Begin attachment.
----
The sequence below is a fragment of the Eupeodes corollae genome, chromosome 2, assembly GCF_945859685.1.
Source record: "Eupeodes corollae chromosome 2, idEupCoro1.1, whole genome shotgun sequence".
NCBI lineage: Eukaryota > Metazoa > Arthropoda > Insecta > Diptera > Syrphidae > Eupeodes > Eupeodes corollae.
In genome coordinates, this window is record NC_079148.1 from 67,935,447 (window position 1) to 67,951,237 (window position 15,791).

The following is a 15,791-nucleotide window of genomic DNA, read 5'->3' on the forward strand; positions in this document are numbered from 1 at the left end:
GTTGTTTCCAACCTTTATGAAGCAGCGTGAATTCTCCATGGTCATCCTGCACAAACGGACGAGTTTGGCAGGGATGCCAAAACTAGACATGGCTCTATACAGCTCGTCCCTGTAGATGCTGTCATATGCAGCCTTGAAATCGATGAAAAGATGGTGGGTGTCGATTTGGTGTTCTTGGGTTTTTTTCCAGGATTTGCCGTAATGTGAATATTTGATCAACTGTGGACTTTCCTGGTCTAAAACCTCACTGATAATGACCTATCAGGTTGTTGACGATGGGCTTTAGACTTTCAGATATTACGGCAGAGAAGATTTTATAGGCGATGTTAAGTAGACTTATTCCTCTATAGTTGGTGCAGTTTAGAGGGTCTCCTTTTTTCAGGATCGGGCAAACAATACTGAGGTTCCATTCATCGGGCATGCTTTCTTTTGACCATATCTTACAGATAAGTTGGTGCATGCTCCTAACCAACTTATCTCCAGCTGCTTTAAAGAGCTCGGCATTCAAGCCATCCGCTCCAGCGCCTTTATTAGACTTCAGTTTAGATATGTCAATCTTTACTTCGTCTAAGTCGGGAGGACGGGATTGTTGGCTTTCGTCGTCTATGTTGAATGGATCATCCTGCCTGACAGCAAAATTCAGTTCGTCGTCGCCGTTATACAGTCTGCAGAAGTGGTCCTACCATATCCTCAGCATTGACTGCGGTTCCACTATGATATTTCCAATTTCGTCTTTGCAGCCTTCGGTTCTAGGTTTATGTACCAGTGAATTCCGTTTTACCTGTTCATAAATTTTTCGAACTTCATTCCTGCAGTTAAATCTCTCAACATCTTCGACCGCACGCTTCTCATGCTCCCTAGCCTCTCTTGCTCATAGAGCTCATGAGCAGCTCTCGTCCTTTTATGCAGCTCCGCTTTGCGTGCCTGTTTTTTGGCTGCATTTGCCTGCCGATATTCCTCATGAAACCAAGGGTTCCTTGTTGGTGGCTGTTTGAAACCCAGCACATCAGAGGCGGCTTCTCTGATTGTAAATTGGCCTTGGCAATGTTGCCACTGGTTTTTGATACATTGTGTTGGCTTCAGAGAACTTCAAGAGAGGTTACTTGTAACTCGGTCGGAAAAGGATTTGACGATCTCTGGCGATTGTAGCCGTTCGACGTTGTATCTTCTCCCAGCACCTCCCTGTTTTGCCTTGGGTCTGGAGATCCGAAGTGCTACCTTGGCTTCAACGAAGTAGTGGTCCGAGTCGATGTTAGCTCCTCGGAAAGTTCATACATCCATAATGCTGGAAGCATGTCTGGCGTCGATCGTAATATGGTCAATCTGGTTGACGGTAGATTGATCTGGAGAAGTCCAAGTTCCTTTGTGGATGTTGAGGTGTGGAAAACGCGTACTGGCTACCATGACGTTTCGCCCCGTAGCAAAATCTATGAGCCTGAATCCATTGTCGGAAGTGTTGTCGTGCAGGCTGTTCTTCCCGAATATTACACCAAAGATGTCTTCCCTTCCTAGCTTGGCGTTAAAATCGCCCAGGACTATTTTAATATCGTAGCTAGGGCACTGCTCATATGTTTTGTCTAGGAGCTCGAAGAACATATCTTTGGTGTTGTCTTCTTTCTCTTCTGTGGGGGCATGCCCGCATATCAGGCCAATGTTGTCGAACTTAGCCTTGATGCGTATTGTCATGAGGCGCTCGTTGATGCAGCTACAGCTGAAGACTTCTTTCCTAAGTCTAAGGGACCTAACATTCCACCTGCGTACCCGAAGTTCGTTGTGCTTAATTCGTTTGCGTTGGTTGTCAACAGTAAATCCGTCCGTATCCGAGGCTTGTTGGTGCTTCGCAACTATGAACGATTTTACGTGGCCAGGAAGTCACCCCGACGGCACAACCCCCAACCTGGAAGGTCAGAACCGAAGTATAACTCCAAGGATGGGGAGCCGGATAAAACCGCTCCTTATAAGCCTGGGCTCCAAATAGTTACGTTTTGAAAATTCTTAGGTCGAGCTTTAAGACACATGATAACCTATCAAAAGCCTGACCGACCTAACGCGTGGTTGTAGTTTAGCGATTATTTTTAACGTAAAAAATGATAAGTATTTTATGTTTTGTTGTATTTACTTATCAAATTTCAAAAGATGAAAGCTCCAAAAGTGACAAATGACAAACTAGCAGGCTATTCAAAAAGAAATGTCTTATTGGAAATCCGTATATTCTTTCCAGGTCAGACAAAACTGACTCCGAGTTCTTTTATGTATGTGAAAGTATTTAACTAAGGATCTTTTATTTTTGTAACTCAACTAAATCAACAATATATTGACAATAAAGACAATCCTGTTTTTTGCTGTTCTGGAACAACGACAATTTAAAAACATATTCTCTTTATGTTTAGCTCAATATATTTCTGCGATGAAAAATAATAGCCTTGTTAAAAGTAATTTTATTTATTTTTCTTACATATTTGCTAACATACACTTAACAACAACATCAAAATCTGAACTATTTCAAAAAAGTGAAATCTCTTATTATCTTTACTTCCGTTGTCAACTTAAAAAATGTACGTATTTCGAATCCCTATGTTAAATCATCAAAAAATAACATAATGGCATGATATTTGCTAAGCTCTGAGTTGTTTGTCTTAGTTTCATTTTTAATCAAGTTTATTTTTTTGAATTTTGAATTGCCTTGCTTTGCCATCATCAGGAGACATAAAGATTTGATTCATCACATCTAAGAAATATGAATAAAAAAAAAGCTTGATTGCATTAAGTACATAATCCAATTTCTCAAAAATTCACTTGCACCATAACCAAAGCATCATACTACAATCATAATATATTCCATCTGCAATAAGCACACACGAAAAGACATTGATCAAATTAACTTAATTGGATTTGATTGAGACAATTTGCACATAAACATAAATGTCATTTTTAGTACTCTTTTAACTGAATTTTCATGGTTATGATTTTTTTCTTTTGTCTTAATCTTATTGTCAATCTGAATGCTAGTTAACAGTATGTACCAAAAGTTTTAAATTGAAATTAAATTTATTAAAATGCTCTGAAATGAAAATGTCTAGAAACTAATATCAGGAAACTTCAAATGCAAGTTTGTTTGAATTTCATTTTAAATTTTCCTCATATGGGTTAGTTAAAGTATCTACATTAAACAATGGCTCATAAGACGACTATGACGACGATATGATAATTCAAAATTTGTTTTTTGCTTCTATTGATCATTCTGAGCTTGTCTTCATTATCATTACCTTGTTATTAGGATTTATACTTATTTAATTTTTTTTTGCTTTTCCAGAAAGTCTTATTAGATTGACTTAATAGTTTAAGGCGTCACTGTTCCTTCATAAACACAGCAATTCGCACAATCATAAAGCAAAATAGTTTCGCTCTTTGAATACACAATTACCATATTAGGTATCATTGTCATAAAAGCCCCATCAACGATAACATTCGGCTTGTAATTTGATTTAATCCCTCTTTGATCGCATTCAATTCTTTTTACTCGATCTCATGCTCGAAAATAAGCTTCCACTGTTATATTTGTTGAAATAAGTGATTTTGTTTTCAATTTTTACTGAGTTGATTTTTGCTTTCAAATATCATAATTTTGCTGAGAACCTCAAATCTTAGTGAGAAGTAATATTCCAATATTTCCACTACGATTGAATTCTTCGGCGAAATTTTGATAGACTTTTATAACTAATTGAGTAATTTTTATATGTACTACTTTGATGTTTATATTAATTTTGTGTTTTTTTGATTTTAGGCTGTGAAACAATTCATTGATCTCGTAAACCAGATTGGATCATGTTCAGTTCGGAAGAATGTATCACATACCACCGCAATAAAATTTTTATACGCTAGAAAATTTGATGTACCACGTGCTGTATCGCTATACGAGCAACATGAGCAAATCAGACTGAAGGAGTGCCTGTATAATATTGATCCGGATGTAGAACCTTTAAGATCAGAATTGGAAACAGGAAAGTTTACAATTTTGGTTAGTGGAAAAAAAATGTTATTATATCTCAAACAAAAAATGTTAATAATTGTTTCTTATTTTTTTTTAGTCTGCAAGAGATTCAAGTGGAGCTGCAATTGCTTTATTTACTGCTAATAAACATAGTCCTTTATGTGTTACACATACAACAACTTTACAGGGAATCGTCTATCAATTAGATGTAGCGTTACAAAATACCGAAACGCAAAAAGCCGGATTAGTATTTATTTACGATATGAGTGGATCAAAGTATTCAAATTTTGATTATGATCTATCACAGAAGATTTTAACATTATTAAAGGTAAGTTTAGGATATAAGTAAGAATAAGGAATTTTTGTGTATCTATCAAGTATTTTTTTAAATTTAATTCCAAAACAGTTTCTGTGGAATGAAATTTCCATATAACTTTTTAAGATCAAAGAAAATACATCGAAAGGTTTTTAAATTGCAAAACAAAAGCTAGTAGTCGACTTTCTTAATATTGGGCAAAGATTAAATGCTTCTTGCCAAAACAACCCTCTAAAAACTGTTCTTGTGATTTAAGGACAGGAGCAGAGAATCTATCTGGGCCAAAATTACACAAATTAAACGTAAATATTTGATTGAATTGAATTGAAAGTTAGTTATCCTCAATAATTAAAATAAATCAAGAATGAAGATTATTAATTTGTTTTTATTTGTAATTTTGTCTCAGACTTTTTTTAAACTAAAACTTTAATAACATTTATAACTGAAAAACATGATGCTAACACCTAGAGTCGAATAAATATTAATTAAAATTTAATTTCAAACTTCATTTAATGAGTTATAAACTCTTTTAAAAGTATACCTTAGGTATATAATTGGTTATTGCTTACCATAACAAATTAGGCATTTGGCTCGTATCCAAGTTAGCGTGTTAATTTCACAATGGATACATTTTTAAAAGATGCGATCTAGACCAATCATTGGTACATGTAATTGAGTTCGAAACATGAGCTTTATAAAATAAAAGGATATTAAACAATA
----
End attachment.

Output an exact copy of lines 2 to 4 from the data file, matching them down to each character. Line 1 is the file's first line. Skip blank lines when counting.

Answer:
Source record: "Eupeodes corollae chromosome 2, idEupCoro1.1, whole genome shotgun sequence".
NCBI lineage: Eukaryota > Metazoa > Arthropoda > Insecta > Diptera > Syrphidae > Eupeodes > Eupeodes corollae.
In genome coordinates, this window is record NC_079148.1 from 67,935,447 (window position 1) to 67,951,237 (window position 15,791).